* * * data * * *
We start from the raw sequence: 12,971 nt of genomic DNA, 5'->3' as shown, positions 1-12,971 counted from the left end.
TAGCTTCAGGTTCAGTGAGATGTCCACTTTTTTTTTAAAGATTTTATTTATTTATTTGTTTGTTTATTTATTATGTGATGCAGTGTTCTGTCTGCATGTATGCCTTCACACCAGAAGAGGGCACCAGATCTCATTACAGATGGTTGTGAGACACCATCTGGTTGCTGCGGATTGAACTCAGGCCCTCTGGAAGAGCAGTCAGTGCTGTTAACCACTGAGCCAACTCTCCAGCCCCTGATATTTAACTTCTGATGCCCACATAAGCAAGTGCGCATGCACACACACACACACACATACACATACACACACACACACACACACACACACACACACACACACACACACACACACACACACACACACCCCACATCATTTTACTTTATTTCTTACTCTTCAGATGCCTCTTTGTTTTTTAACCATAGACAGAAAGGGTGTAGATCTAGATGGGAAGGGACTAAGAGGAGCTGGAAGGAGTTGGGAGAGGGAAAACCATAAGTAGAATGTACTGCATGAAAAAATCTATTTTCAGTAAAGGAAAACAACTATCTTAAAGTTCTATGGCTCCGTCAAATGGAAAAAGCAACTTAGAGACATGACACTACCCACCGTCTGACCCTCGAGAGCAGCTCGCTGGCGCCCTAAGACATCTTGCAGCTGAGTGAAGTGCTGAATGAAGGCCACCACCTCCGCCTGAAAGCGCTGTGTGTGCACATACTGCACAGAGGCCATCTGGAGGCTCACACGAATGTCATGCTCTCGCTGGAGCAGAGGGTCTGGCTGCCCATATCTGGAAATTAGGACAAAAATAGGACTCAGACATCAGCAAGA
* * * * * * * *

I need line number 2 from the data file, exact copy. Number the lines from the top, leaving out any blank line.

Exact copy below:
TAGCTTCAGGTTCAGTGAGATGTCCACTTTTTTTTTAAAGATTTTATTTATTTATTTGTTTGTTTATTTATTATGTGATGCAGTGTTCTGTCTGCATGTATGCCTTCACACCAGAAGAGGGCACCAGATCTCATTACAGATGGTTGTGAGACACCATCTGGTTGCTGCGGATTGAACTCAGGCCCTCTGGAAGAGCAGTCAGTGCTGTTAACCACTGAGCCAACTCTCCAGCCCCTGATATTTAACTTCTGATGCCCACATAAGCAAGTGCGCATGCACACACACACACACACATACACATACACACACACACACACACACACACACACACACACACACACACACACACACACACACACACACCCCACATCATTTTACTTTATTTCTTACTCTTCAGATGCCTCTTTGTTTTTTAACCATAGACAGAAAGGGTGTAGATCTAGATGGGAAGGGACTAAGAGGAGCTGGAAGGAGTTGGGAGAGGGAAAACCATAAGTAGAATGTACTGCATGAAAAAATCTATTTTCAGTAAAGGAAAACAACTATCTTAAAGTTCTATGGCTCCGTCAAATGGAAAAAGCAACTTAGAGACATGACACTACCCACCGTCTGACCCTCGAGAGCAGCTCGCTGGCGCCCTAAGACATCTTGCAGCTGAGTGAAGTGCTGAATGAAGGCCACCACCTCCGCCTGAAAGCGCTGTGTGTGCACATACTGCACAGAGGCCATCTGGAGGCTCACACGAATGTCATGCTCTCGCTGGAGCAGAGGGTCTGGCTGCCCATATCTGGAAATTAGGACAAAAATAGGACTCAGACATCAGCAAGA